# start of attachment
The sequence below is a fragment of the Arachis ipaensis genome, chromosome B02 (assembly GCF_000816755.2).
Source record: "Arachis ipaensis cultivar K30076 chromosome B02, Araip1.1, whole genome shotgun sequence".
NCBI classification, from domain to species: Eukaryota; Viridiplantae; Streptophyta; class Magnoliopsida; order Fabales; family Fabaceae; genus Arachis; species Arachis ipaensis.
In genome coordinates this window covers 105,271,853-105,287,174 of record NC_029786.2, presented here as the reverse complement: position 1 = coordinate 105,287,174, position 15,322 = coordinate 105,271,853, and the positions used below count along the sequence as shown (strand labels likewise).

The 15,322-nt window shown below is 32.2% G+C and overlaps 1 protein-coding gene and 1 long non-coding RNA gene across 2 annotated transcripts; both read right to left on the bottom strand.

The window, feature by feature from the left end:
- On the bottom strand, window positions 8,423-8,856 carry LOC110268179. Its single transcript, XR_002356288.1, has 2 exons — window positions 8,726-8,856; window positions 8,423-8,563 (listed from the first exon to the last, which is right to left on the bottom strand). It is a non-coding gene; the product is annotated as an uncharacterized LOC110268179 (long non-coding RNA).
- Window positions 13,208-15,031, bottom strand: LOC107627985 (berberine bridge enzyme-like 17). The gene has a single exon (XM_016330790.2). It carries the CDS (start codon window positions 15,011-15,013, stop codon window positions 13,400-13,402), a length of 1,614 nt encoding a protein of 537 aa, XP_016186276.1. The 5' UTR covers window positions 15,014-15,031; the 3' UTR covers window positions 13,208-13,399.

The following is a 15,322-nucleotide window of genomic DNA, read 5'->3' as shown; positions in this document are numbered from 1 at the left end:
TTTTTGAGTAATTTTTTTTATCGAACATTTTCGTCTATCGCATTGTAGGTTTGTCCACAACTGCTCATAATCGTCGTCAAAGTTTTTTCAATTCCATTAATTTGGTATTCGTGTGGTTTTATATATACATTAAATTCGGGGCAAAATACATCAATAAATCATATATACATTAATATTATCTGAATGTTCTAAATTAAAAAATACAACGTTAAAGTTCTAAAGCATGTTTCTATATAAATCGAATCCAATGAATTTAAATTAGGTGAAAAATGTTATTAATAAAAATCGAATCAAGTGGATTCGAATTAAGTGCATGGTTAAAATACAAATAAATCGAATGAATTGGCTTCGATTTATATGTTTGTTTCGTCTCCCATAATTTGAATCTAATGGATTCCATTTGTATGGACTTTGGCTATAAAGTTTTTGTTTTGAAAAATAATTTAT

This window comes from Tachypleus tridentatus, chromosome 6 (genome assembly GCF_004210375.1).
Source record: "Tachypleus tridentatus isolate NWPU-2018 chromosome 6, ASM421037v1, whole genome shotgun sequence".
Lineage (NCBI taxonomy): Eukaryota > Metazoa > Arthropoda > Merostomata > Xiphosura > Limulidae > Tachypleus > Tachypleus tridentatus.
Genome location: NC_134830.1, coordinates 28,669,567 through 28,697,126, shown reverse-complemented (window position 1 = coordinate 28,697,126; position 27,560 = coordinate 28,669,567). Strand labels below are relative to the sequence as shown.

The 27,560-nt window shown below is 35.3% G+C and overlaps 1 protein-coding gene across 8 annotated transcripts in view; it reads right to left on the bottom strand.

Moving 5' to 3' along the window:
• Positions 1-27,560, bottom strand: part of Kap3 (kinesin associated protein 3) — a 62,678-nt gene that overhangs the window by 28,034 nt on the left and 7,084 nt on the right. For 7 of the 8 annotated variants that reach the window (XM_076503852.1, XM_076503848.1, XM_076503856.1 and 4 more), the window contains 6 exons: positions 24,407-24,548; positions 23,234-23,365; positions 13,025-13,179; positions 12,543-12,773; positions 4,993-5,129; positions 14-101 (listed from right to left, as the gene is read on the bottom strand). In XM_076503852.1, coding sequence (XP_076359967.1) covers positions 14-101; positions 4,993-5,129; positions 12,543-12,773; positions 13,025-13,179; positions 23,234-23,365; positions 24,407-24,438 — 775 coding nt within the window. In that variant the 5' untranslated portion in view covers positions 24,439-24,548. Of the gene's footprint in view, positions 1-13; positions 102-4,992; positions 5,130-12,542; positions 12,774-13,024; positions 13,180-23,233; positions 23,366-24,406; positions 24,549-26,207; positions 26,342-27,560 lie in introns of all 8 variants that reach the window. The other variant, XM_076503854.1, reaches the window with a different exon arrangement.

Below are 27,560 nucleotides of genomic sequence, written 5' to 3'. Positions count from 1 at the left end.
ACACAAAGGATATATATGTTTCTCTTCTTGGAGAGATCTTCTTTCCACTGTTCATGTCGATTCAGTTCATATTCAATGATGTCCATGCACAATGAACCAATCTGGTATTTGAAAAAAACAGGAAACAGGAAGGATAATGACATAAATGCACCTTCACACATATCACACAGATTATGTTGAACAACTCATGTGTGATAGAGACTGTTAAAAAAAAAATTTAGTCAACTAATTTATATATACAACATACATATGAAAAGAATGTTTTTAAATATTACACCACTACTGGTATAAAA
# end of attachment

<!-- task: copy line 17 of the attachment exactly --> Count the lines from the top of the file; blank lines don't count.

• Positions 1-27,560, bottom strand: part of Kap3 (kinesin associated protein 3) — a 62,678-nt gene that overhangs the window by 28,034 nt on the left and 7,084 nt on the right. For 7 of the 8 annotated variants that reach the window (XM_076503852.1, XM_076503848.1, XM_076503856.1 and 4 more), the window contains 6 exons: positions 24,407-24,548; positions 23,234-23,365; positions 13,025-13,179; positions 12,543-12,773; positions 4,993-5,129; positions 14-101 (listed from right to left, as the gene is read on the bottom strand). In XM_076503852.1, coding sequence (XP_076359967.1) covers positions 14-101; positions 4,993-5,129; positions 12,543-12,773; positions 13,025-13,179; positions 23,234-23,365; positions 24,407-24,438 — 775 coding nt within the window. In that variant the 5' untranslated portion in view covers positions 24,439-24,548. Of the gene's footprint in view, positions 1-13; positions 102-4,992; positions 5,130-12,542; positions 12,774-13,024; positions 13,180-23,233; positions 23,366-24,406; positions 24,549-26,207; positions 26,342-27,560 lie in introns of all 8 variants that reach the window. The other variant, XM_076503854.1, reaches the window with a different exon arrangement.